A northern Alberta county is under a state of emergency after low natural gas pressures began to cause heat outages on Friday, as temperatures dipped as low as - 39 Celcius (-45 with windchill).
Mackenzie County put out a public notice at 4:30 Friday, stating that natural gas outages had begun to impact areas south of La Crete, including Buffalo Head and Savage Prairie.
A representative from the Mackenzie County emergency hotline confirmed to HuffPost Canada that the emergency was still ongoing as of early Saturday afternoon, but they were optimistic that the situation was beginning to stabilize.
"We desperately need another gas line into this community," said resident Darryl Goertzen.
He said one of his family members has been without natural gas since yesterday, but luckily they have a wood stove to keep warm.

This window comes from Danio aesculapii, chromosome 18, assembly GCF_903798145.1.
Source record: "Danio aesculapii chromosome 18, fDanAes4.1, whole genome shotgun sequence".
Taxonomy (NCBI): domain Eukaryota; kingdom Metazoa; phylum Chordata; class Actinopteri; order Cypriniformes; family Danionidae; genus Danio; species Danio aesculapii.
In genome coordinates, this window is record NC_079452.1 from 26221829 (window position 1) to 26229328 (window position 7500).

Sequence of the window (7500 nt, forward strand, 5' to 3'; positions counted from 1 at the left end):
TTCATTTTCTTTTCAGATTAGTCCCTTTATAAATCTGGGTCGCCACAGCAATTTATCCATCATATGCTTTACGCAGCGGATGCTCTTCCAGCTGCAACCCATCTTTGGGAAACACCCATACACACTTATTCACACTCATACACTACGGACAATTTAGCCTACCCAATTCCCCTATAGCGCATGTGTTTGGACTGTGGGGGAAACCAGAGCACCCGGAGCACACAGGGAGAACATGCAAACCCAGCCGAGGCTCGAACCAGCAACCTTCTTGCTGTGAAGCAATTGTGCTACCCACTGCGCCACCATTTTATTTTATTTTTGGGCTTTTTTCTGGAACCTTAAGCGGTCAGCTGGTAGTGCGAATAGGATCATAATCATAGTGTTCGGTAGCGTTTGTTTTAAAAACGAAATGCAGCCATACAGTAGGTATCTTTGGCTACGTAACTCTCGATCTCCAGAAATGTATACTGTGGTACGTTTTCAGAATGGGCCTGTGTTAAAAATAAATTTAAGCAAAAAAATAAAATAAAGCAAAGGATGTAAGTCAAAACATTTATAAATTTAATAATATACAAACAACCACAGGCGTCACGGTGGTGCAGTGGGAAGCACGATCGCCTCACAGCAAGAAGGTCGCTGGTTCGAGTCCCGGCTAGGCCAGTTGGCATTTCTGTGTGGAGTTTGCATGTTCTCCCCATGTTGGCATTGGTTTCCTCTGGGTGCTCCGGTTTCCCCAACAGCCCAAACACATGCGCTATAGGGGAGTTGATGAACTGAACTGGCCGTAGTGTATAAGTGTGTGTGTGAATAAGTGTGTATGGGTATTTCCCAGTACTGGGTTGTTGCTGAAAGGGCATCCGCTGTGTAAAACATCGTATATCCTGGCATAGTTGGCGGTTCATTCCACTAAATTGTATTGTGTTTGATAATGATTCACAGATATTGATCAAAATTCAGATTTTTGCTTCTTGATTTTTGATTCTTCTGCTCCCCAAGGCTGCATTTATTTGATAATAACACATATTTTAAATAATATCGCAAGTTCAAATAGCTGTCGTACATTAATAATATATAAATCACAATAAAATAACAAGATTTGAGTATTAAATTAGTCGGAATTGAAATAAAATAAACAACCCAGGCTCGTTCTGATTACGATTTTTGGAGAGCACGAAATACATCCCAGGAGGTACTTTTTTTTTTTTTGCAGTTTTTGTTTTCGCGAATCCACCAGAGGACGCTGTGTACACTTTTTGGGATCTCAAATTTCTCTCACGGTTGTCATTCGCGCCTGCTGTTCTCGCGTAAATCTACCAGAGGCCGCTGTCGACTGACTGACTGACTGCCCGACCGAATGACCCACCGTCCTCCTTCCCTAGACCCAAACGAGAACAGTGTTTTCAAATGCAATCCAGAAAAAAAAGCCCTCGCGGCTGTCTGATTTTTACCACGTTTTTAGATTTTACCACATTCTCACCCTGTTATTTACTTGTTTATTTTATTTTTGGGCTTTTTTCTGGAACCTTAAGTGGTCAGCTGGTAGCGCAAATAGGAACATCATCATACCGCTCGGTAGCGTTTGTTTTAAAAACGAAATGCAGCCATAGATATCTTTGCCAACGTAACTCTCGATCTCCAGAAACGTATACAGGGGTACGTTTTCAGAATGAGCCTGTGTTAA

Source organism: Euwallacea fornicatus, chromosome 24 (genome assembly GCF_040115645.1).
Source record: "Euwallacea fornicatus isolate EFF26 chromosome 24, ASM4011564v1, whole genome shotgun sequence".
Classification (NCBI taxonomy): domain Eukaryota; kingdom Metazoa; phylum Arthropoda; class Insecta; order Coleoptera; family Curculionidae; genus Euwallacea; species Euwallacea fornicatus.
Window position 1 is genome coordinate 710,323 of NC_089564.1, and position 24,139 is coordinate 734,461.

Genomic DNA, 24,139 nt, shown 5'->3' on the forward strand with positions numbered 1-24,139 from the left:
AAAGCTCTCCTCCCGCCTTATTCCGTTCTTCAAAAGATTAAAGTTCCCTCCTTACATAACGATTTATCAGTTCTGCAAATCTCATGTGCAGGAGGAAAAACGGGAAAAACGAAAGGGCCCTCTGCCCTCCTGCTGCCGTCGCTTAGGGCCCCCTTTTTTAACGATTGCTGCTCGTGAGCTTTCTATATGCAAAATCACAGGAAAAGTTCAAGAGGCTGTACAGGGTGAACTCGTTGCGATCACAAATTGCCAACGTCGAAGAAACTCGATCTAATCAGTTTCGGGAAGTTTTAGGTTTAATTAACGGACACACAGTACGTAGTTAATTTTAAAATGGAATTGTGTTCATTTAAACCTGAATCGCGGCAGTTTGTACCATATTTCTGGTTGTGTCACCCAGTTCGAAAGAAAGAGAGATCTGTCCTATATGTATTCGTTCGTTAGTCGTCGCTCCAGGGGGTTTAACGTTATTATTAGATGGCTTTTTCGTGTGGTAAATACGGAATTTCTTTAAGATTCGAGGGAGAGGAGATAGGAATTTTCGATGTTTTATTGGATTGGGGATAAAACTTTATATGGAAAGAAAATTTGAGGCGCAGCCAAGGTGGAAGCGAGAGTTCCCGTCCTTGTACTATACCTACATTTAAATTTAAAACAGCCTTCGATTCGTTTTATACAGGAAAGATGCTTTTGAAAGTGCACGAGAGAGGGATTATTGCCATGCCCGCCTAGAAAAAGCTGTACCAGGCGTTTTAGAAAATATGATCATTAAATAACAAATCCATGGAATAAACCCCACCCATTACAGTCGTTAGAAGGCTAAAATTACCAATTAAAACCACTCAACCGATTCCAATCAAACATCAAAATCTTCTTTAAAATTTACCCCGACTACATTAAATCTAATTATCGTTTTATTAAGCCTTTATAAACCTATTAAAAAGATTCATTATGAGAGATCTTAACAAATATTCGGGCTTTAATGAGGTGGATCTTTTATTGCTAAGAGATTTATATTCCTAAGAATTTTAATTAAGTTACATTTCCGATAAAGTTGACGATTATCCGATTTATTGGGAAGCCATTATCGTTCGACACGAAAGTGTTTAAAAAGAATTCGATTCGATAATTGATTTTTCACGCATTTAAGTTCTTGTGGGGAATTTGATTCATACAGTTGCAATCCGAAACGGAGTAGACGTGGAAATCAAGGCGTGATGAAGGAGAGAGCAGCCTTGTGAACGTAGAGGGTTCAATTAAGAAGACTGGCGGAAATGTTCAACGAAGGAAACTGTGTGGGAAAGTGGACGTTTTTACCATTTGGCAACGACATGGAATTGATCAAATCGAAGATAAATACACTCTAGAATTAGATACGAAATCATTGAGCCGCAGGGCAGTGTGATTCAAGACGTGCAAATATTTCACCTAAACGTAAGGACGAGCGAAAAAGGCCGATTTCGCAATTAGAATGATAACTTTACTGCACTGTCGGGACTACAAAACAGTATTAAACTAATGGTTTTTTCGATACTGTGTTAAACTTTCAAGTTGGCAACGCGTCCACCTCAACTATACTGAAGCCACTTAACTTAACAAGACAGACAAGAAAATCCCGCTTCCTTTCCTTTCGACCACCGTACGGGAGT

The county is asking all natural gas users in the area to limit their usage as much as possible.
"This will help gas reach the end of the line and prevent additional houses from freezing," the county said in a Facebook post Friday.
The La Crete Mennonite Heritage Centre has been set up as an emergency reception area for those without heat.
"We desperately need another gas line into this community."Darryl Goertzen
As of 1 p.m. local time Saturday, the county had three compressed natural gas trucks hooked up to the system as a temporary solution to try and increase pressure, with another compressed natural gas unit and liquefied natural gas unit on the way.
According to the Mackenzie County website, 12,000 people live in the impacted area, which includes La Crete, Fort Vermilion and High Level.
Len Racher, the county's chief administrative officer, told the Canadian Press that as a precaution, the hospital in Fort Vermilion has switched over to diesel for heat and a long-term care home in La Crete has switched to propane.
"Should it get worse we have plans in place to ramp up if we have to start moving people around," Racher said.
The county's emergency hotline is advising residents to follow the Facebook page for frequent updates as well as information on how to put together an emergency kit or call 780-927-3718 for information.
With files from the Canadian Press